This was an interesting question that I was asked yesterday and something that I’d never really thought of before. Can you delete the top x number of rows based on an ORDER BY?
Why would you want to do that? Well let’s just assume that we have a ‘people’ table and some strange bug in the application has cause the need to delete the top 10 oldest females for whatever reason (I know, it’s very contrived example and not the situation that my colleague was facing but it’ll do to illustrate the point).
We have a table that looks something like this….
It’s easy enough to find the offending rows,
SELECT TOP 10 id, first_name, last_name, email, gender, DOB FROM people WHERE gender = 'Female' ORDER BY DOB ASC
That’s easy enough, so can’t we just throw that into a DELETE statement?
DELETE TOP (10) FROM people WHERE gender = 'Female' ORDER BY DOB ASC
Incorrect syntax near the keyword ‘ORDER’.
Ok that didn’t work did it? We know that we can use a TOP in a delete statement here so that’s fine, the problem is that we can’t use an ORDER BY, SQL just won’t let us do it. This is the question that a colleague came to me with.
So how can we achieve this? There has to be a way, right?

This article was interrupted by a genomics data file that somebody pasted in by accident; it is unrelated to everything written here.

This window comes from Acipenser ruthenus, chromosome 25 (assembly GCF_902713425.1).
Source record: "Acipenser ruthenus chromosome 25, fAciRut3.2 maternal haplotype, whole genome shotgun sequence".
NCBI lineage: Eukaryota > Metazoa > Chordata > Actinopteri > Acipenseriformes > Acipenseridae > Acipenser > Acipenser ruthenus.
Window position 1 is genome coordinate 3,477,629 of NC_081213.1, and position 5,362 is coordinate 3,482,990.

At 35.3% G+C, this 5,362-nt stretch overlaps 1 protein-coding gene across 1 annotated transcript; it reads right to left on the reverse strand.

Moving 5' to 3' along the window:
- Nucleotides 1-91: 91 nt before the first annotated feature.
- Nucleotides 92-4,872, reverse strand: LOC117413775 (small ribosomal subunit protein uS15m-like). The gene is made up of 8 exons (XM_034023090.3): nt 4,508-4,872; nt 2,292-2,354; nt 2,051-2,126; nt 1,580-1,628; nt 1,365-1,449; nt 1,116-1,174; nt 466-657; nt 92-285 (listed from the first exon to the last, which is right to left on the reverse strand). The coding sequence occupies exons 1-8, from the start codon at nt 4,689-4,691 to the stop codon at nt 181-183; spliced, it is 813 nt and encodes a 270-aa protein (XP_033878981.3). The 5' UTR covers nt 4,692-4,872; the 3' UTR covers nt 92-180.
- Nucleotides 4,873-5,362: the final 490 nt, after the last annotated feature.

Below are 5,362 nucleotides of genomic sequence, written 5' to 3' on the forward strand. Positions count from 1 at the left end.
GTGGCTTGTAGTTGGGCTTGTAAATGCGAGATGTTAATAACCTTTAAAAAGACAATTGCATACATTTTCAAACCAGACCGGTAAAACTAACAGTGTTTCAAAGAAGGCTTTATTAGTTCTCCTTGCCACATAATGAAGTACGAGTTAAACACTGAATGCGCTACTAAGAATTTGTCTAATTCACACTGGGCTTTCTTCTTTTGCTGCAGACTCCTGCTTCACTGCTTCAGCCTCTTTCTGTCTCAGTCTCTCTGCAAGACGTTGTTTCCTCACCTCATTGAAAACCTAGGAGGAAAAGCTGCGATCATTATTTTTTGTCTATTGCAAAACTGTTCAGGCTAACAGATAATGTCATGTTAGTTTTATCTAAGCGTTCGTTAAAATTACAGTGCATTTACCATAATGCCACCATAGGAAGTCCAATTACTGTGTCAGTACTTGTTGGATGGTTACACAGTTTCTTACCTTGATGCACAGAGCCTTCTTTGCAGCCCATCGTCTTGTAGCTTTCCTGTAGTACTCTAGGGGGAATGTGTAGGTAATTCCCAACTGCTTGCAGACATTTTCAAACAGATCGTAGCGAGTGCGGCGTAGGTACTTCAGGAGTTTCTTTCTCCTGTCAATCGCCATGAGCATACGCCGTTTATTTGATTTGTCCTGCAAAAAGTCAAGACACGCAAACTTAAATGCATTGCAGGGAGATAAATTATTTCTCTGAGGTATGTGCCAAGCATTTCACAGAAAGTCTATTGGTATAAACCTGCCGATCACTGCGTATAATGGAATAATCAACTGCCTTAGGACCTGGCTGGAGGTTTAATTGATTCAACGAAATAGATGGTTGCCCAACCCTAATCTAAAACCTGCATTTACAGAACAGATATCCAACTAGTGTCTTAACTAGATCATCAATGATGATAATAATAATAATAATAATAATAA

Well there is, actually there are two ways that we can do it.
Move the ORDER BY into a subquery.
We can move the row selection into a sub query and then use an IN (or semi-join) to filter only the row ids that we want to delete. How about something like…
DELETE FROM people WHERE id IN (SELECT TOP 10 id FROM people WHERE gender = 'Female' ORDER BY DOB ASC)
Well that appears to have worked, lets quickly rerun the SELECT from earlier to pull back all females ordered by DOB.
That’s looking good, the offending rows have vanished.
This is the method that I suggested (to be fair, my colleague was already heading down the right path with his solution, he just hadn’t got his predicate quite right). But then I thought to myself that you can also delete from a CTE and to me that seemed like a tidier and possibly safer method.
Using a CTE
The second solution involves using a CTE to select all the rows that we want to delete and then deleting everything from the CTE. Let’s have a look at what that code looks like…
WITH ToDelete AS (SELECT TOP 10 id, first_name, last_name, email, gender, DOB FROM people WHERE gender = 'Female' ORDER BY DOB ASC) DELETE FROM ToDelete
It hasn’t errored and it’s claiming 10 rows deleted. Let’s quickly check the table using that earlier SELECT again.
Looking good! Those original top 10 rows have gone.
So there are two different methods that you can use an ORDER BY to delete top x number of rows.
Personally I find the CTE method both the tidier and the safer. Tidier because to my eye it’s easier to see what you’re going to be deleting and safer because you can always run a SELECT from that CTE before you delete to sanity check the query and make sure that you’re going to be deleting the correct rows.
Thanks for reading and I hope you’ve found this useful.